"Tunnels are an ethos for Hamas and the source of many of its operational successes," the source said. "As soon as it loses three tunnels in a number of months, that represents a major blow to it."
The IDF discovered a similar tunnel last fall that had electricity and telephone lines. Hamas diverted 24,000 concrete slabs meant for civilian construction to build that tunnel.
Tunnels played a critical part of Hamas operations until the past year. Israel has uncovered several meant for terror operations, while Egypt has destroyed hundreds of tunnels that had been used to smuggle goods and material into Gaza. The tunnels were considered a significant cog in Gaza's economy, which now is in crisis.
The IDF discovery shows Hamas makes that crisis worse by continuing to emphasize terror more than the needs of the Palestinians it is supposed to represent.
The lure of Syria's jihad has landed another American under arrest.
Avin Marsalis Brown, who goes by the name Musa Brown, was arrested Wednesday at Raleigh-Durham International Airport. He was trying to make his way to Syria – at least the third time this week an American has been detained in transit with the hope of reaching Syrian battlefields.
Brown, 21, is charged in a criminal complaint with conspiring to provide material support to kill people abroad. Also charged is Akba Jihad Jordan, who was arrested in his hospital bed after an unrelated surgery.
For the past year, an FBI affidavit said, the men discussed going either to Syria or Yemen for jihad. Brown sent an email expressing this desire last May. The recipient turned out to be an FBI informant.
Jordan focused on Syria because "he thinks the caliphate may start there and he wants to be a part of that," the affidavit said.
The men spent months talking about training and trying to arrange passports and travel. In late December, Brown said he was in direct contact with men in Syria and Australia. The Australian contact warned him to be careful "because a lot of 'brothers' have been getting caught," the affidavit said. Jordan studied patterns involving those who had been caught. Brown and Jordan later talked about creating a cover story for their travels to ward off any possible prosecution, making it seem they were on a charitable mission.
Brown and Jordan continued planning, saying they wanted to get away from America, the land of the kuffar (unbelievers). "BROWN said it is highly recommended that all Muslims go and fight jihad wherever it is needed," the affidavit said. In a separate conversation March 11, Jordan "said they should die in battle against the kuffar ... because it is the kuffar against Islam."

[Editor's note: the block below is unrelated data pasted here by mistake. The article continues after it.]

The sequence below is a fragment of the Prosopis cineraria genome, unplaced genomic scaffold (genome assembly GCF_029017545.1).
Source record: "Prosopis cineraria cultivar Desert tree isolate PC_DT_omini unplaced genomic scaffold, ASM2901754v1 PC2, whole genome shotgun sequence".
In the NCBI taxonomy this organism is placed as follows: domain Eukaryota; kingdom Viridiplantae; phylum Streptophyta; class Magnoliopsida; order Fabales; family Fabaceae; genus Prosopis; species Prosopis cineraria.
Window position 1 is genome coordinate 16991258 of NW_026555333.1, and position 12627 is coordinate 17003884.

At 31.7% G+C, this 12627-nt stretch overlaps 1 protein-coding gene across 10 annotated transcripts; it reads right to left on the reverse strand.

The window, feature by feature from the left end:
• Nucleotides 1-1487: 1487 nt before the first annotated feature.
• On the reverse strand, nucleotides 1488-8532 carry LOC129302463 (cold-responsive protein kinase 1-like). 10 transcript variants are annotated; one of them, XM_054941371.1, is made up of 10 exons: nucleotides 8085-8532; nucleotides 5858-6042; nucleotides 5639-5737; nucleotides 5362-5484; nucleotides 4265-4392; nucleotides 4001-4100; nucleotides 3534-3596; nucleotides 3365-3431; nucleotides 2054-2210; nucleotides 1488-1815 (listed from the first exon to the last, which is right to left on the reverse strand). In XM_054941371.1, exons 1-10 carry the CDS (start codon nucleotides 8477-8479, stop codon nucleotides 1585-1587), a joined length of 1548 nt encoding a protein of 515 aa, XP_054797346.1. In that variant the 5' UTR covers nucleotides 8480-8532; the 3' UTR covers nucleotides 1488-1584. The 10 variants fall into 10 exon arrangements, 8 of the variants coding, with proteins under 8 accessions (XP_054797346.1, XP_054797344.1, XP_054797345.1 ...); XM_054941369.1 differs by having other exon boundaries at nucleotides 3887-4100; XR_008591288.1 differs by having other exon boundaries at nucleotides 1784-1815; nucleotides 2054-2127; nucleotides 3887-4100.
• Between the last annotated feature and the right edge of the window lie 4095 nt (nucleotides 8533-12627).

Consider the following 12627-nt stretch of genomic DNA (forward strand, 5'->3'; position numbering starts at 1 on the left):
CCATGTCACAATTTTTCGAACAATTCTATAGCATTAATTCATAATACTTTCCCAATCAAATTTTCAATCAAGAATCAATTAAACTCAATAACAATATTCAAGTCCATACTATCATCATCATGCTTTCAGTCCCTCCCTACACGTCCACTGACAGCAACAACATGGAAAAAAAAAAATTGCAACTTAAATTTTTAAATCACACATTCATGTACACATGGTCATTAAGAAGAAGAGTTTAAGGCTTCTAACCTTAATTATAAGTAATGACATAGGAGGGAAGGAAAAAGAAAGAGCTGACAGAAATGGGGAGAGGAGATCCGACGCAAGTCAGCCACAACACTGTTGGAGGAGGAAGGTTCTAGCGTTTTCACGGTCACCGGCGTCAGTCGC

At times, they two also talked about waging jihad in the United States, but the complaint does not indicate that any specific plans were discussed.
Brown was arrested Wednesday at the Raleigh airport. After hearing his rights, he told agents he bought a ticket to Ticket and planned to go to Syria.
A British research study of Muslim radicalization is challenging some key conventional wisdom. It identifies "youth, wealth, and being in full-time education" as potential risk factors
Less than 3 percent of the 600 British Muslims surveyed by London's Queen Mary University were sympathetic with terrorism, while another 6 percent "remained neutral."
But those with the highest sympathy were respondents born in the United Kingdom, under age 20 and full time students. In addition, people from high income homes – more than £75,000 a year ($123,000) were more prone to sympathize with political violence. People with mental health problems also were more likely to support terror.
This contradicts an accepted narrative that economic frustration and a lack of education fueled Islamic extremism.
"We were surprised that [the] inequality paradigm seems not to be supported," lead researcher Kamaldeep Bhui told Al-Jazeera. "The study essentially seemed to show that those born in the U.K. consistent with the radicalization paradigm are actually more affluent or well off."
The study does not identify "what factors make potential recruits open to persuasion to join a terrorist movement," said Bhui, a professor of cultural psychiatry and epidemiology. He hopes the survey can be used to identify vulnerable populations and "work to shift them and hopefully reduce" radicalization.
The findings are significant, if only for the strict academic approach taken by Bhui and her team. And it might be refreshing and enlightening to see similar academic pursuit in the United States to help identify risk factors and gateways to radicalization. A 2007 Pew survey found a quarter of Muslim American men under age 30 considered suicide bombings justifiable.
But the notion that affluent, well-educated Muslims are potentially more likely to become radicals is a surprise ignores years of anecdotal evidence. Terrorist groups from Hamas, Palestinian Islamic Jihad and al-Qaida all are led by men with advanced degrees. Most of the 9/11 hijackers were college educated and middle class – with eight engineers among them – and the worst terrorist attack in the United States since 9/11 was carried out by an Army psychiatrist.
A group of Egyptian students who raised the black flag of jihad associated with al-Qaida during a protest Tuesday at Cairo's Al-Azhar University could face criminal charges, al-Ahram reports. A similar episode reportedly took place during a similar pro-Muslim Brotherhood protest at Cairo University.
Video posted to YouTube shows a handful of students holding the black flag, along with a mock American flag, with Israel's Star of David over the stars.
The black flag is hundreds of years old, al-Ahram explains, but was co-opted by al-Qaida and like-minded terrorist groups such as al-Shabaab and the Islamic State of Iraq and Syria.
Some of the pro-Brotherhood protesters at Cairo University took control of a law faculty office. Officials say they later defused a "rudimentary bomb" left behind. About 300 people participated in the Al-Azhar protest, chanting "down with military rule."
Egypt's army has controlled the country since forcing President Mohamed Morsi, the Muslim Brotherhood's candidate, from office in early July. The move followed massive street demonstrations against the Brotherhood's rule.
A teenage boy was killed at yet another pro-Brotherhood rally south of Cairo. Officials say the boy was the son of Brotherhood official Ali Kafafi. In other clashes, two police officers were killed in a shootout with militants.